This is the responsibility of your solicitor who should provide basic information about factoring arrangements. Your factor will write to you when you move in introducing themselves. The Title Deeds or Deed of Conditions which forms part of your property titles provides for the appointment of managing agents or Factor to manage the common parts.
Factoring charges usually include the costs of servicing, maintaining and repairing the common parts of your building and any associated common land, plus the Management Fee charged by the factor for administration of this. If you have a common buildings insurance policy, your factor may show commission separately for arrangement and/or administration of this policy. If you do have a common buildings insurance policy, you should let your mortgage provider or any other individual insurer, know of this requirement.
The Property Factors (Scotland) Act 2011 is the legislation that governs factors in Scotland. It obliges factors to register with the Scottish Government and to abide by a Code of Conduct. It also provides a dispute resolution route for homeowners through the Housing and Property Chamber of the First-Tier Tribunal for Scotland.
A legal document outlining your own obligations in terms of the title of your property and shared responsibility for the common parts. It may explain the common parts and in what proportion you must pay for any maintenance to them.
In most residential developments, each homeowner is required to contribute a float on taking entry to the property, either as stipulated in the Title Deed or Deed of Condition or as part of your Written Statement of Services. The factor requires this so that he has sufficient capital to instruct and pay for works and services, that are carried out without need of advance funding. These are then invoiced in arrears to their clients. More major works normal require separate advance funding from all homeowners.
There are huge advantages to a common policy, not least an uncomplicated claims process in the event of a major claim.
With only one insurer involved, devastating losses such as fire, storms and serious burst pipes can be dealt with far more expeditiously by a single loss adjuster appointed to manage the entire claim process. This should help ensure that the building is restored as quickly as possible.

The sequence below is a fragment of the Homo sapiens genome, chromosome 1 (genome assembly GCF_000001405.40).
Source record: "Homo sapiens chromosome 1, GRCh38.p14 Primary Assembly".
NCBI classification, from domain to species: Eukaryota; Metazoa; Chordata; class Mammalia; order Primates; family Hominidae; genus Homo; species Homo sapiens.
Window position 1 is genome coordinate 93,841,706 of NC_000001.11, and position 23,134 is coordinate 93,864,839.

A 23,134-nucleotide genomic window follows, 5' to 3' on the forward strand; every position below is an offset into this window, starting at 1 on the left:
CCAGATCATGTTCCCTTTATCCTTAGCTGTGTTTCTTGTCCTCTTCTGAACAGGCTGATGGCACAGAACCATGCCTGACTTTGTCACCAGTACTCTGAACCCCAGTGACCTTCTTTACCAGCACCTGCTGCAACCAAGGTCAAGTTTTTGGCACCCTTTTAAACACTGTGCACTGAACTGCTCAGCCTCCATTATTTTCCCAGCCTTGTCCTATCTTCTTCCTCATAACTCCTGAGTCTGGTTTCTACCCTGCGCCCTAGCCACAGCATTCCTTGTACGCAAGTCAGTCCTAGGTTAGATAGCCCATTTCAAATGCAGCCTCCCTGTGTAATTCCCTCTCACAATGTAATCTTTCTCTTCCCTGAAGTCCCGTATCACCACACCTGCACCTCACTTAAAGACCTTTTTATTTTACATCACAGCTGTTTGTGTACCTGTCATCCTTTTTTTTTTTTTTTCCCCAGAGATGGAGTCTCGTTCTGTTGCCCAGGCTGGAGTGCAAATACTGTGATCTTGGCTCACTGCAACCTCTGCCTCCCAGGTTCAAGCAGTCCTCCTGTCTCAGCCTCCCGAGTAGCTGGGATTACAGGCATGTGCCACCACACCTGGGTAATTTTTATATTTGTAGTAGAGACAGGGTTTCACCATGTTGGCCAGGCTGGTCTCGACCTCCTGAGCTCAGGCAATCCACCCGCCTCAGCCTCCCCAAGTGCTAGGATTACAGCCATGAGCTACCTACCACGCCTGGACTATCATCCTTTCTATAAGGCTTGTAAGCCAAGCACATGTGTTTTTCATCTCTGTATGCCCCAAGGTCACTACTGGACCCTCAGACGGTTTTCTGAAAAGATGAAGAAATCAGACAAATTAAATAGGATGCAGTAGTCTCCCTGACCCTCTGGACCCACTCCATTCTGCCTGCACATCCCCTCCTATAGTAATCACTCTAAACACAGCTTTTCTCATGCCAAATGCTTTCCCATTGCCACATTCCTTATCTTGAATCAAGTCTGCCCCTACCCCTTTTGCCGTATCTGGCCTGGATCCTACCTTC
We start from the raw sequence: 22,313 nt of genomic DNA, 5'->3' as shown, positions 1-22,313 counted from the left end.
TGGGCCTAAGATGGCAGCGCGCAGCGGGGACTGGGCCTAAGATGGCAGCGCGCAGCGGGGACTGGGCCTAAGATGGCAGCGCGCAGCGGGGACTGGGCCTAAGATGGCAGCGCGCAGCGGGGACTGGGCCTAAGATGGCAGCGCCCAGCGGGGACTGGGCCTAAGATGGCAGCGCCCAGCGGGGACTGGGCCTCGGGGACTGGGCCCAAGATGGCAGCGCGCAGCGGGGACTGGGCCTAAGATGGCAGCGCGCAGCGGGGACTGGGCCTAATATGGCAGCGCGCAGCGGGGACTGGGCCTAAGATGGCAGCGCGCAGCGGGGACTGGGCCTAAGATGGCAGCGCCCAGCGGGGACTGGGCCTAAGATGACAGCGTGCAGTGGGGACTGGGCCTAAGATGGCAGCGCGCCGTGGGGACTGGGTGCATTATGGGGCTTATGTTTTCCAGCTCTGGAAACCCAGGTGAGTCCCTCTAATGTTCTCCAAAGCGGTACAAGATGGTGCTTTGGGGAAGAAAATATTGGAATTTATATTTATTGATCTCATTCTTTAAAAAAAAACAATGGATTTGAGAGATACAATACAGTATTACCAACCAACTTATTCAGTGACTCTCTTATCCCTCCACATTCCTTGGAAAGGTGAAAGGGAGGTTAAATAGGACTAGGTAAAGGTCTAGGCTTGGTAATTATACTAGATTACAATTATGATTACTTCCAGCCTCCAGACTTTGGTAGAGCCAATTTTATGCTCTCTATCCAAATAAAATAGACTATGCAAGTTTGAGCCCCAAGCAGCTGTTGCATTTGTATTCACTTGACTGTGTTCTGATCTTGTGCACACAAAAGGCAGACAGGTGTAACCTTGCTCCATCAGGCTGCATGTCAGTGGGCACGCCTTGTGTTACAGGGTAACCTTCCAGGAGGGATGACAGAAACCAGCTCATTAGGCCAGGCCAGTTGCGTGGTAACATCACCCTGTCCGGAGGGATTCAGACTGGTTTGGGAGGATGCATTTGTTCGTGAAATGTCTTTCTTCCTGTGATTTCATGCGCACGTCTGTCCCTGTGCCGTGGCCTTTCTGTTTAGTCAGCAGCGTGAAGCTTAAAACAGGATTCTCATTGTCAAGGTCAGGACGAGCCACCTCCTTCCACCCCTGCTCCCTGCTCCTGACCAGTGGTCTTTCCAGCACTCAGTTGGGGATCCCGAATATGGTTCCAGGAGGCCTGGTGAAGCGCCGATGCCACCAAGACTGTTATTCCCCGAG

Normally only one excess payment applies rather than many individual excesses.
A factor may negotiate a commission commensurate with the work involved in arranging the insurance, notifying claims, liaising with owners and insurers and maintaining compliance with FCA regulations. The amount of commission negotiated must be disclosed.
The vast majority of maintenance contractors employed by Member Firms are entirely separate entities and have no connection to the firm. Your factor will ensure, within their power to do so, that contractors are competent, and that they have the necessary insurance policies in place.
Some companies directly employ, or have subsidiaries employing, contractors. These arrangements must be carried out within Property Factors Act / Code of Conduct requirements.
Some Title Deeds or Deeds of Condition specify that in place of a Float being held by the factor.
Clients must provide an advanced payment invoiced as an advanced charge which is then treated as a payment to account towards expenditure being incurred between accounting periods.
Accounting periods are typically annually or half yearly and specified within the Title. At the end of the invoicing period, the advanced charge and payment thereof is thereafter credited towards the detailed account.
Any credit balance is thereafter offset against the next accounting period with any debit balance accruing falling due for payment.
In terms of the Policy cover, the requirement to pay any excess lies with the claimant, regardless of the nature or cause of the insured incident.
However, in block of flats insurance the claimant is “The Co Owners” and not necessarily any one individual.
Your factor may agree a specific policy with the block Owners in advance of agreeing the management contract, or, have a specific policy on how to treat excesses for the Owners. This can be to charge them as a common expense or as individual charges.
The Deed of Conditions will lay down how different types of decision are to be made.
However, if it was a proper decision made at a quorate (quorum is the stipulated number of owners attending any meeting which makes the meeting valid), within the terms of the Deeds, then you are liable for your share of any agreed expenditure.
Not necessarily. Owners are liable for the costs incurred in managing the common property and in the case of modern developments a Deed of Condition may make provisions that expenses incurred in pursing non-payment of bad debtors can be legitimately recharged to other Owners if the debt is unrecoverable. However you should consult with your title or ask your factor to show evidence that they can do this
Yes, providing it is agreed by the owners and they pass the managing agents vetting criteria for approved contractors. All contractors must hold relevant liability insurance and health and safety policies.
Apportionment typically refers to the allocation of property expenses, such as maintenance and insurance, between the buyer and seller at the time of a transaction, that involves a piece of real estate. When the Factor carries out this apportionment function, usually at the request of the sellers solicitor, they will charge an Apportionment Fee to cover the administrative cost of arranging the communication, calculations, systems updates and documentation. This work is not part of the factor’s core functions and only affects owners selling their properties. This activity normally falls outwith normal accounting periods and, by arrangement, can include calculations involving agreed repair work that will not be completed by the point of sale.